Home / Commentary  / Lawsuit: which court should take your case

Lawsuit: which court should take your case

If you are thinking of filing a lawsuit, here are tips to will help you learn which court will take your case and help you decide if an attorney is needed.

If you are thinking of filing a lawsuit, learn which court will take your case and help you decide whether you need an attorney

When you are considering filing a civil case in Court, a chief consideration would be what category your case would actually belong in. There are three main categories to consider: Small Claims, Limited Jurisdiction, and Unlimited Jurisdiction:

Small Claims

ComptonHerald.com | Joe Richardson

“Legal Learning” is commentary by Joe Richardson, Esq. The column does not constitute legal advice, as individual cases turn on their particular facts.

Your case belongs in Small Claims if there is $10,000 or less in controversy. Attorneys cannot represent you in small claims. That limit is for individuals and sole proprietors; businesses can ask for no more than $5,000. The advantages with Small Claims are time and expense: your hearing is within a couple of months after the filing, and it will usually cost not more than $75 to file your claim.

Disadvantages include that you can do no “discovery” to find out facts to help you win your case. Also, if you filed the claim and lose, you have no right to appeal.

Limited Jurisdiction

Limited Civil court has a maximum amount in controversy of $25,000. These cases are entitled to substantially less discovery than are unlimited cases; namely, you only have a maximum of only one deposition that can be taken and a total of 35 discovery questions (interrogatories, requests for admissions, and document production requests).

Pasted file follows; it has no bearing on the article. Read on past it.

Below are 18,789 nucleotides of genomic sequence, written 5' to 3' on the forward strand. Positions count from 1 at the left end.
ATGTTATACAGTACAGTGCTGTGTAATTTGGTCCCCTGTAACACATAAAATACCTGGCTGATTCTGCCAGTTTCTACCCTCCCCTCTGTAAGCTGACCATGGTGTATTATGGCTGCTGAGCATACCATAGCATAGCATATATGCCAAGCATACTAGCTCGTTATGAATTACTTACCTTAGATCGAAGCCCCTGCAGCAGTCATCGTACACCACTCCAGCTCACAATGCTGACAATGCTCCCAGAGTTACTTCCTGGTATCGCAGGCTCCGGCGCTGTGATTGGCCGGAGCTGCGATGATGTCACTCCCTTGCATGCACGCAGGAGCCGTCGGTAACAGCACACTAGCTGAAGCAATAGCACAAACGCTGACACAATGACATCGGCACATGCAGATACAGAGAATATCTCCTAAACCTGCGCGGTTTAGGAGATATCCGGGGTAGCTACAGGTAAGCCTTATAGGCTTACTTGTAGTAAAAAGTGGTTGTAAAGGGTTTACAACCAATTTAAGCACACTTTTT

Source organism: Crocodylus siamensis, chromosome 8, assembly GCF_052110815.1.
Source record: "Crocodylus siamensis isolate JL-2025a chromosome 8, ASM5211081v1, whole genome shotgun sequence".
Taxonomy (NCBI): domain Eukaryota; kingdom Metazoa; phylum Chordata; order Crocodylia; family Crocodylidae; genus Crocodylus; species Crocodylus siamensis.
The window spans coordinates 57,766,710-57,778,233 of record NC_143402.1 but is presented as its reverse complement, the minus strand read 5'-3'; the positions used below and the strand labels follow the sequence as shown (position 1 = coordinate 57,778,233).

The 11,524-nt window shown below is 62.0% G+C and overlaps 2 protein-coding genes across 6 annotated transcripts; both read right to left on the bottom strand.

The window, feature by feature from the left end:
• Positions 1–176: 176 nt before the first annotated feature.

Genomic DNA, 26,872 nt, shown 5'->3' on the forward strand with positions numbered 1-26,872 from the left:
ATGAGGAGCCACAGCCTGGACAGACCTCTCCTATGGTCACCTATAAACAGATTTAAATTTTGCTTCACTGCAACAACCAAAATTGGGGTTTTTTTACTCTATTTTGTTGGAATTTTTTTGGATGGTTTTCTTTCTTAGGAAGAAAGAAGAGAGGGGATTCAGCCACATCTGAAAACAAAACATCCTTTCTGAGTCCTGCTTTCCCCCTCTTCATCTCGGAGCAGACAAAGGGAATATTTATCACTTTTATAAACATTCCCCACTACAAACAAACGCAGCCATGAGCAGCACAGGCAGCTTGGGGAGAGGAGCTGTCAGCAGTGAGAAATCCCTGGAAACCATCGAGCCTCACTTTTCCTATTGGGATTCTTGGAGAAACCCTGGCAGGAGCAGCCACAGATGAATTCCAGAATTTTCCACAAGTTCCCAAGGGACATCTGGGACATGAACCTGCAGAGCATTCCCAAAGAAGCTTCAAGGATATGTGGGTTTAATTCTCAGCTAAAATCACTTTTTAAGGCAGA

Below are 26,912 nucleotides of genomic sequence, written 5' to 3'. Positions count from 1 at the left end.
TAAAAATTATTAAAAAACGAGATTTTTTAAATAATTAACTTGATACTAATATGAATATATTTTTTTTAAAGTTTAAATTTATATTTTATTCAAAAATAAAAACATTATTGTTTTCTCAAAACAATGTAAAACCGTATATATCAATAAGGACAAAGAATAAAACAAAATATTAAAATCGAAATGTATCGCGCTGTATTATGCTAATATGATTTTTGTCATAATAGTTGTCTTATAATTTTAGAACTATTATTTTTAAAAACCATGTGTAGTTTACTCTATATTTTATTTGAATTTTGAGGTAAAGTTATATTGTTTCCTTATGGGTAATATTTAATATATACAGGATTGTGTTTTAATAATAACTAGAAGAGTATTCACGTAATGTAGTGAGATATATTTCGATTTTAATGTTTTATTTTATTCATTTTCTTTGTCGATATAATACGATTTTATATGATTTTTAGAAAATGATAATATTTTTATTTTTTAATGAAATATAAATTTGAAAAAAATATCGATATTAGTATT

Here, the limited discovery is an advantage because it keeps costs down and narrows the focus of the case, but can be a disadvantage if you need to know more than the 35 questions and one deposition will allow.

Unlimited Jurisdiction

Unlimited Civil cases have no jurisdictional amount (other than those prescribed by the law related to the particular causes of action. Theoretically, parties can ask whatever amount of discovery they like, but would need to attach a Declaration if going over 35 Requests for Admission or Interrogatories.

Advantages are the use of attorneys and fewer discovery limits. Disadvantages are time and expense (attorneys particularly). If you bring your case in Unlimited, it could still be re-classified to Limited Civil if it is clear the damages are $25,000 or less.

Tips When Looking at Court

If your case is for anything less than $15,000, consider Small Claims Court; it is quicker, and cheaper, and given “time is money,” you could be better off with $10,000 (and minimal expenses to judgment) in a couple months than the chance at $15,000 (with more expenses including attorney’s fees) in Limited Civil.

Second, if your case looks like a Limited Civil Case, be very focused about what you need to prove at trial, which can guide your limited discovery.

Finally, take stock of the information and documentation you already have that will help you in your case. This, along with potential amount in controversy, should help you evaluate which court to bring your case in.

Joe Richardson, Esq. is a native son of South-Central Los Angeles, and an attorney practicing tort, contract, and labor, and employment law in Southern California for more than 15 years. He also teaches and speaks on legal issues.

NO COMMENTS

Join the conversation!

This site uses Akismet to reduce spam. Learn how your comment data is processed.